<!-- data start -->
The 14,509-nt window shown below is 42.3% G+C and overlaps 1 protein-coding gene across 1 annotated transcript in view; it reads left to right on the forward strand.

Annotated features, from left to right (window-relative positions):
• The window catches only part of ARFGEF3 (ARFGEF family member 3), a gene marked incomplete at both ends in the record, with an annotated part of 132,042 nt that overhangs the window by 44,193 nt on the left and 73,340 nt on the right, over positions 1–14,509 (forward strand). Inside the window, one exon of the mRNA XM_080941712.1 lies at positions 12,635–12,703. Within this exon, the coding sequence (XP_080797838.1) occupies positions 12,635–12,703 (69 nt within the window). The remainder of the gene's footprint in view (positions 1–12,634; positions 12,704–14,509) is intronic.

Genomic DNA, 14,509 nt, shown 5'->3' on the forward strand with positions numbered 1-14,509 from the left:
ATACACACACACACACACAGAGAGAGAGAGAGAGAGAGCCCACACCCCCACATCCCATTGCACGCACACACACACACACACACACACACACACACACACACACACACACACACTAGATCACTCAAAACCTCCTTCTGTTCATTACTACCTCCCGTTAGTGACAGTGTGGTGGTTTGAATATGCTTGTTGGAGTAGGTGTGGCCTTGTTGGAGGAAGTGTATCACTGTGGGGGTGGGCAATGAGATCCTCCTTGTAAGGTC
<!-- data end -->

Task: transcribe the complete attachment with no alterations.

The 14,509-nt window shown below is 42.3% G+C and overlaps 1 protein-coding gene across 1 annotated transcript in view; it reads left to right on the forward strand.

Annotated features, from left to right (window-relative positions):
• The window catches only part of ARFGEF3 (ARFGEF family member 3), a gene marked incomplete at both ends in the record, with an annotated part of 132,042 nt that overhangs the window by 44,193 nt on the left and 73,340 nt on the right, over positions 1–14,509 (forward strand). Inside the window, one exon of the mRNA XM_080941712.1 lies at positions 12,635–12,703. Within this exon, the coding sequence (XP_080797838.1) occupies positions 12,635–12,703 (69 nt within the window). The remainder of the gene's footprint in view (positions 1–12,634; positions 12,704–14,509) is intronic.

Genomic DNA, 14,509 nt, shown 5'->3' on the forward strand with positions numbered 1-14,509 from the left:
ATACACACACACACACACAGAGAGAGAGAGAGAGAGAGCCCACACCCCCACATCCCATTGCACGCACACACACACACACACACACACACACACACACACACACACACACACACTAGATCACTCAAAACCTCCTTCTGTTCATTACTACCTCCCGTTAGTGACAGTGTGGTGGTTTGAATATGCTTGTTGGAGTAGGTGTGGCCTTGTTGGAGGAAGTGTATCACTGTGGGGGTGGGCAATGAGATCCTCCTTGTAAGGTC